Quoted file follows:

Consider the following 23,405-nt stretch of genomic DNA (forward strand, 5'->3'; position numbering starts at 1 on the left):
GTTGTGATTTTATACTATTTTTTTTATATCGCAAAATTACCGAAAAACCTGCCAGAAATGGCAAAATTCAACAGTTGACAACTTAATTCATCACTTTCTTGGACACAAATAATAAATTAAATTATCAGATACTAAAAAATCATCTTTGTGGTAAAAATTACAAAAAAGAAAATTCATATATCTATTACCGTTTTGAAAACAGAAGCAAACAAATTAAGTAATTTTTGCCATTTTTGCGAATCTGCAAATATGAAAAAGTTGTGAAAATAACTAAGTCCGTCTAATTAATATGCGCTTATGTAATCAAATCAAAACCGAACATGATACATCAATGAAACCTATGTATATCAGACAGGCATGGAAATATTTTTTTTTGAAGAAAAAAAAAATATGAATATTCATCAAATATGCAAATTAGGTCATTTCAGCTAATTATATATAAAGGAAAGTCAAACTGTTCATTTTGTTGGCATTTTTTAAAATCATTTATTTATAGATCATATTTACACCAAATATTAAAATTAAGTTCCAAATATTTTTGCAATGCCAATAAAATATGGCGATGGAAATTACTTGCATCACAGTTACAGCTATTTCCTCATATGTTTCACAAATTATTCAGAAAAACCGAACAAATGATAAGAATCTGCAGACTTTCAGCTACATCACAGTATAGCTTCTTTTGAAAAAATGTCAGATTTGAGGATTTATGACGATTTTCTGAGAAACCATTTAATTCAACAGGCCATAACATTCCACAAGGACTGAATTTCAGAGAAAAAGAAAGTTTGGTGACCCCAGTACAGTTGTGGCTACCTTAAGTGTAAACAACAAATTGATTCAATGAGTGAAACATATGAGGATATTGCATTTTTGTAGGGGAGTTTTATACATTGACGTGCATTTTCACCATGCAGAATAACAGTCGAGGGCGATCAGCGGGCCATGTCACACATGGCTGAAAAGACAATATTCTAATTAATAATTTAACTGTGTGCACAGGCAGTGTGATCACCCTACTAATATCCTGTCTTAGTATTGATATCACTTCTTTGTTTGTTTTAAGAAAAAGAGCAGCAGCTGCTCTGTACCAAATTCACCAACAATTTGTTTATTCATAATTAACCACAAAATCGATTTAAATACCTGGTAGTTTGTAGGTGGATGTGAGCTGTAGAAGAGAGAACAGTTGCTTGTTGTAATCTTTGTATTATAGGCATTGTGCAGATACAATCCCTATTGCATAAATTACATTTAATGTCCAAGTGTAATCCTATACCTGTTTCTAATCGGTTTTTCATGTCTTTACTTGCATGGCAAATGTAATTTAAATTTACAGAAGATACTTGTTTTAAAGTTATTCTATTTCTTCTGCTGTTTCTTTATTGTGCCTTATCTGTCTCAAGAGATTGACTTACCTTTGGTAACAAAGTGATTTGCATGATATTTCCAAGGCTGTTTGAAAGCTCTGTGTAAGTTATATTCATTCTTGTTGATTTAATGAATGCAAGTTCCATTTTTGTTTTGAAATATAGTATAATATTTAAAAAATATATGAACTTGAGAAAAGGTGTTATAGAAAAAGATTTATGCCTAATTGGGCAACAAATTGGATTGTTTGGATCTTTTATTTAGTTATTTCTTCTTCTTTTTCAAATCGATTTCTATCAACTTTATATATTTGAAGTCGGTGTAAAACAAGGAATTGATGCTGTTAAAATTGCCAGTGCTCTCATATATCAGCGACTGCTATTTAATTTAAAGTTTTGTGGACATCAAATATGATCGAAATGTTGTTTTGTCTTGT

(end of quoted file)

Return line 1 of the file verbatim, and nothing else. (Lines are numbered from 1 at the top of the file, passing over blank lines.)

Consider the following 23,405-nt stretch of genomic DNA (forward strand, 5'->3'; position numbering starts at 1 on the left):